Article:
Halladay's stats make him a solid bet for Cooperstown
By Danny Gallagher
Canadian Baseball Network
Roy Halladay going in on the first ballot in Cooperstown in 2019?
Yes, even before his premature death last week, Doc had the Manila envelope file needed for the National Baseball Hall of Fame.
Montreal Expos' pitching icon Pedro Martinez made it into Cooperstown on the first try and Halladay's statistics are fairly similar or better in many categories. Look them up.
There are other pitchers, who would be similar to Martinez, but we'll go with Martinez to compare with Halladay.
Martinez's lifetime record was 219-100, Halladay's was 203-105. Martinez tossed 46 complete games, 21 less than Halladay's 67. Martinez posted 17 shutouts, Halladay 20. Interesting. Martinez pitched 2,827 1/3 innings, Halladay 2,749 1/3. Martinez's ERA was 2.93, Halladay came in at 3.38.
Martinez fared better than Halladay in one major category: he struck out 3,154 while Halladay fanned 2,117. But you can see where Doc doesn't take much of a back seat to Pedro. Doc, too, fired a perfect game during the 2010 season and a no-hitter in the post-season, also in 2010. Cy Young awards: Pedro won three, Doc, two.
What if Halladay had not stumbled during the 1999, 2000 and 2001 seasons before being sent to the minors to transform his career? He probably would have won 225 games. He won 20 games or more three times and got close numerous other times with records of 19-7, 19-6, 17-10, 16-7 and 16-5.
If you added intangibles such as steely-eyed determination and preparation for games, they would be more ammunition for Cooperstown.
What we witnessed in the Celebration of Life for Halladay Nov. 14 was heart-wrenching emotions. Who didn't shed tears, especially when Brandy Halladay spoke? When you heard her say that she told her mother years ago, "I just met the guy I'm going to marry,'' you couldn't help but wipe your eyes.
"I've literally been standing next to a man for 21 years that people could not take their eyes off of,'' Brandy told the audience of her husband. "He was beautiful inside and out.''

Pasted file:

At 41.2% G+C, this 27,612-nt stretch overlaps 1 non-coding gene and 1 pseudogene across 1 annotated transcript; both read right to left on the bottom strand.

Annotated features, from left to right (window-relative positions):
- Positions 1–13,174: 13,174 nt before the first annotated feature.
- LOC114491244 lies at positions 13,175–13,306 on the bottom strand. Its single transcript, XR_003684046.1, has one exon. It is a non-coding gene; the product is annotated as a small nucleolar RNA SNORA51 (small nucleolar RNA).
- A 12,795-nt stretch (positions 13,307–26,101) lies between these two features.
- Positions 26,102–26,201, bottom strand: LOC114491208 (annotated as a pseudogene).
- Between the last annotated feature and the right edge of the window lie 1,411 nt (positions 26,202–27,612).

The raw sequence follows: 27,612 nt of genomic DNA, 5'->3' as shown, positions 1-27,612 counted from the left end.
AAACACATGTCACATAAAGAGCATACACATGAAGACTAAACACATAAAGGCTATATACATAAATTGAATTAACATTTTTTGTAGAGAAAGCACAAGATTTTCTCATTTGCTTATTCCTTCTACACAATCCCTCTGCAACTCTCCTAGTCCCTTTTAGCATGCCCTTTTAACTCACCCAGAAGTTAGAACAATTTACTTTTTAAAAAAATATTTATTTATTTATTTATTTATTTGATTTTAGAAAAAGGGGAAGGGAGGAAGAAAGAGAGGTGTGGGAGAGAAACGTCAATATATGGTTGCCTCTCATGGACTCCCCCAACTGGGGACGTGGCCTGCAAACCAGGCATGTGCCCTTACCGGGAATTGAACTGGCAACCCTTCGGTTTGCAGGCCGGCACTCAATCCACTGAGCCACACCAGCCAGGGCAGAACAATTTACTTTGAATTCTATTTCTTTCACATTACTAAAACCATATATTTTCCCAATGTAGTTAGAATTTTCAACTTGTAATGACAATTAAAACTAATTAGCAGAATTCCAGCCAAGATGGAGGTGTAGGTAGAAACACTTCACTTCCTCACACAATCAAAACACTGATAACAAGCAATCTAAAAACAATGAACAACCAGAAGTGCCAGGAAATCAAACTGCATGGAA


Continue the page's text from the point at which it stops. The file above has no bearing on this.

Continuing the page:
Roy Halladay's father spoke ad-lib without a piece of paper. So did Cole Hamels. Powerful renditions of memories.
To see Halladay's father speak was to see a grief-stricken man. It is awfully difficult for Mr. Halladay or any parent to see a child die before he/she departs.
George Poulis, the Blue Jays trainer through much of Halladay's tenure, talked about how he would say "Have a good one, Doc" to Halladay before each of his starts. And that's how Poulis ended his speech, 'Have a good one, Doc.'
Former teammate and close friend, Chris Carpenter, wearing sunglasses, talked about him and Halladay going on a trip to the Amazon River. Not wanting to jump with Halladay into the coffee-coloured, fabled river, one of the longest bodies of water in the world, Carpenter relented, if only for a few seconds, despite the thought of animals and insects roaming in the water.
"Are you freakin' nuts?" Carpenter asked Halladay before they entered the river. "He said, 'C,mon, Carp. It's wicked hot. We're sweating like crazy and we can say that we swam in the Amazon River.' ''
The Amazon was just another challenge for Halladay, just like the many challenges he overcame on the mound to earn a berth earlier this year in the Canadian Baseball Hall of Fame in St. Marys. Next induction will be in Cooperstown. With a Blue Jays' logo on his plaque.